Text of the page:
Mark Erelli Takes on Gun Violence with Help from Rosanne Cash, Sheryl Crow, Josh Ritter, Lori McKenna and Anais Mitchell

Music Features Mark Erelli
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Mark Erelli Takes on Gun Violence with Help from Rosanne Cash, Sheryl Crow, Josh Ritter, Lori McKenna and Anais Mitchell

Mark Erelli was wearing his sunglasses on an airplane while writing “By Degrees,” his new song about gun violence in America—not to look cool, but because he was having trouble holding back tears.

With vocal contributions from Rosanne Cash, Sheryl Crow, Josh Ritter, Lori McKenna and Anais Mitchell, the tune is a mournful accounting of how each successive gun massacre—the images of people crying; the expressions of shock, horror, outrage; the empty promises to do better—make us numb, a little bit at a time. “You can learn to live with anything / When it happens by degrees,” he and his collaborators sing. Erelli wrote the song in 2015 following the shooting deaths of eight students and a professor at Umpqua Community College in Oregon, and released it earlier this month—days before a gunman killed 11 people at morning services at a Pittsburgh synagogue.

“Our leaders tell us that the tragedy in Pittsburgh was ‘unimaginable,’ but that is not true,” Erelli says. “Anyone that can’t imagine this happening—and happening again, if we fail to act—is just not tuned in to the real world.”

Soon after the Pittsburgh shooting, President Trump suggested that an armed guard at the Tree of Life synagogue could have changed the outcome. Erelli finds that view simplistic, to say the least.

“This kind of violence is practically a mathematical equation, the logical conclusion when you mix toxic rhetoric, social isolation, racism and white male rage—with guns,” he says. “I feel this song directly addresses all that, avoiding poetic, flowery metaphors in favor of real-life observations, and as such I’d like to think that it puts what seems hopeless in some kind of context. If anything, the headlines from Pittsburgh and the national debate in the aftermath bring the song, and what is at stake when we get used to this kind of violence, into even sharper relief for me.”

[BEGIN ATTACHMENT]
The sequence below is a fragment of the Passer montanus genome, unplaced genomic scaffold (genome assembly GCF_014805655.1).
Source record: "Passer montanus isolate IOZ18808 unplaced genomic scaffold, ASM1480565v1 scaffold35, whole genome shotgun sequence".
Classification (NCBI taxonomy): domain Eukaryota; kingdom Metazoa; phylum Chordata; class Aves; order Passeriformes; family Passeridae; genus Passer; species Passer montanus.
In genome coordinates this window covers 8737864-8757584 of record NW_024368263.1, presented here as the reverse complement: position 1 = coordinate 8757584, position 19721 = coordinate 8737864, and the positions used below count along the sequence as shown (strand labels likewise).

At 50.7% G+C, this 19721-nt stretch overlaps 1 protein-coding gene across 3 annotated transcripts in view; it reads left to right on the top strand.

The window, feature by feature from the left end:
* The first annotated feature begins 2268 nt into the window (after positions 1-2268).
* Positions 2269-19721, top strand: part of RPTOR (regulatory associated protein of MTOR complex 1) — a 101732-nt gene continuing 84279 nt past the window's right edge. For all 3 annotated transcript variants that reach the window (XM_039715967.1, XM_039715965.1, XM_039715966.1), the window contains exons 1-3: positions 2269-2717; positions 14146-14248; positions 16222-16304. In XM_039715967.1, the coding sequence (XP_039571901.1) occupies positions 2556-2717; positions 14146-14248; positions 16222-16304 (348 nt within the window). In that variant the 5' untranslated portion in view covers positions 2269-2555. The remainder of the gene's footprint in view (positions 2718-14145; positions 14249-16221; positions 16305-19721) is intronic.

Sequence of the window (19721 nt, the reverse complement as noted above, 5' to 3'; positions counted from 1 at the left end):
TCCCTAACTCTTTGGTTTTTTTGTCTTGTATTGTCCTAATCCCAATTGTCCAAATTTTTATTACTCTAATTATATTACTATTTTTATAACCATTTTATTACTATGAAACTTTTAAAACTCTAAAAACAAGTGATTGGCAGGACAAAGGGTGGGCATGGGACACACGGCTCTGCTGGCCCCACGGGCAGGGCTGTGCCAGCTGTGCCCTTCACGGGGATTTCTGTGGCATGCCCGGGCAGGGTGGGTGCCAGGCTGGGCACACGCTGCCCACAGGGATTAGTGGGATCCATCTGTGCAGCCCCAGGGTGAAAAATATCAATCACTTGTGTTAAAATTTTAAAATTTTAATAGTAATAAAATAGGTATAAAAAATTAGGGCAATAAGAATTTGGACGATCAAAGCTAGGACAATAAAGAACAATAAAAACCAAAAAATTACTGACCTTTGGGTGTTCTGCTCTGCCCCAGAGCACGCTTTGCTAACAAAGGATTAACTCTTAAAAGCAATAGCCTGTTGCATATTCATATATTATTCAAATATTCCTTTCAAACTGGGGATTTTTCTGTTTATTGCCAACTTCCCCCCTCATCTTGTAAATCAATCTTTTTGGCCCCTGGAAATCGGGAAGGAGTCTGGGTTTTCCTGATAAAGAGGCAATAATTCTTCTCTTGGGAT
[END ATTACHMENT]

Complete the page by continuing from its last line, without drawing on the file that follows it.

Cash in a press release called the song “the most compassionate, vivid and non-preaching anti-gun violence song I’ve ever heard.” Striking that tone was important to Erelli. “I think people assume and expect folk singers to be these liberal firebrands, but I am not a joiner by nature,” he says. “That some might think of me as a preachy folk singer makes me extremely uncomfortable. The party lines are that the left wants to take away the guns and the right wants to solve everything by putting a guy with a gun in the mix. I really wanted to sidestep all that and just get real on a level where we might all be able to agree on some very basic tenets of humanity.”

All of the proceeds from the song go to Giffords: The Courage To Fight Gun Violence, an advocacy group started by former Arizona Congresswoman Gabrielle Giffords, who was shot in the head while meeting with constituents in 2011. Apart from raising money for Giffords, Erelli hopes the song can help inspire people working to end the gun violence that has become all too common.

“I know that one song isn’t going to solve this whole problem,” Erelli says. “On a more fundamental level, I just hope ‘By Degrees’ gives voice to what is in so many others’ hearts and minds, that people really listen and know that they are not alone in their anguish and their struggle. I honestly believe that a song can still nourish the spirits of those fighting for change, if enough people hear it.”

Watch Mark Erelli perform in the Paste Studio in New York:

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